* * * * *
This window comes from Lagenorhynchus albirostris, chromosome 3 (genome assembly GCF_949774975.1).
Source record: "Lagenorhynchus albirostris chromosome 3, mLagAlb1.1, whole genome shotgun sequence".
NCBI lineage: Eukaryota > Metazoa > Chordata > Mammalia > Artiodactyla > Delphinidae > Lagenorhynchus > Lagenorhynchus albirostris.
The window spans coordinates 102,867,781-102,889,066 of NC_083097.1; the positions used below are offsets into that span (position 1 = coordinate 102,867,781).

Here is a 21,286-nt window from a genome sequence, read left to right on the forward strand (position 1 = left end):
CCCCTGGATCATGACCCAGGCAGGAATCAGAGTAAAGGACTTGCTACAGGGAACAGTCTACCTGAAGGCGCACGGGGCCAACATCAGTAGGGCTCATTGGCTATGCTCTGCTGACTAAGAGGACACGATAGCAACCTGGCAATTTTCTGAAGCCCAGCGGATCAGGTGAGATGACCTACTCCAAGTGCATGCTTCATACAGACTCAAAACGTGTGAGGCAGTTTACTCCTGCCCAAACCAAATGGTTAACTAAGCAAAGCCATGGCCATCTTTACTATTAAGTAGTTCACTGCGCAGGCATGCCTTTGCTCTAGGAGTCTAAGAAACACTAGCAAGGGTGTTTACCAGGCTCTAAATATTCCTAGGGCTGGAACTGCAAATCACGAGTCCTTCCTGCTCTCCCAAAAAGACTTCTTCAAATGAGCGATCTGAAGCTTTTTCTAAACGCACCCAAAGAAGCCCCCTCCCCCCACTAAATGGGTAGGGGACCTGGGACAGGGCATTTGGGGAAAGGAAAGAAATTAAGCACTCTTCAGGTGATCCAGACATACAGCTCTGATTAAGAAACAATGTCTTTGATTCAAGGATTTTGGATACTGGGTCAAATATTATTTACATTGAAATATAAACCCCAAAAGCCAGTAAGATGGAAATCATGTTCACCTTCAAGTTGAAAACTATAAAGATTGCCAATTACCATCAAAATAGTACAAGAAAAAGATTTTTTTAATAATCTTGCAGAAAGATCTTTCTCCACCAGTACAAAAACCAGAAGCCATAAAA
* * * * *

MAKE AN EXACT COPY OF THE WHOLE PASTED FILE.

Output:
This window comes from Lagenorhynchus albirostris, chromosome 3 (genome assembly GCF_949774975.1).
Source record: "Lagenorhynchus albirostris chromosome 3, mLagAlb1.1, whole genome shotgun sequence".
NCBI lineage: Eukaryota > Metazoa > Chordata > Mammalia > Artiodactyla > Delphinidae > Lagenorhynchus > Lagenorhynchus albirostris.
The window spans coordinates 102,867,781-102,889,066 of NC_083097.1; the positions used below are offsets into that span (position 1 = coordinate 102,867,781).

Here is a 21,286-nt window from a genome sequence, read left to right on the forward strand (position 1 = left end):
CCCCTGGATCATGACCCAGGCAGGAATCAGAGTAAAGGACTTGCTACAGGGAACAGTCTACCTGAAGGCGCACGGGGCCAACATCAGTAGGGCTCATTGGCTATGCTCTGCTGACTAAGAGGACACGATAGCAACCTGGCAATTTTCTGAAGCCCAGCGGATCAGGTGAGATGACCTACTCCAAGTGCATGCTTCATACAGACTCAAAACGTGTGAGGCAGTTTACTCCTGCCCAAACCAAATGGTTAACTAAGCAAAGCCATGGCCATCTTTACTATTAAGTAGTTCACTGCGCAGGCATGCCTTTGCTCTAGGAGTCTAAGAAACACTAGCAAGGGTGTTTACCAGGCTCTAAATATTCCTAGGGCTGGAACTGCAAATCACGAGTCCTTCCTGCTCTCCCAAAAAGACTTCTTCAAATGAGCGATCTGAAGCTTTTTCTAAACGCACCCAAAGAAGCCCCCTCCCCCCACTAAATGGGTAGGGGACCTGGGACAGGGCATTTGGGGAAAGGAAAGAAATTAAGCACTCTTCAGGTGATCCAGACATACAGCTCTGATTAAGAAACAATGTCTTTGATTCAAGGATTTTGGATACTGGGTCAAATATTATTTACATTGAAATATAAACCCCAAAAGCCAGTAAGATGGAAATCATGTTCACCTTCAAGTTGAAAACTATAAAGATTGCCAATTACCATCAAAATAGTACAAGAAAAAGATTTTTTTAATAATCTTGCAGAAAGATCTTTCTCCACCAGTACAAAAACCAGAAGCCATAAAA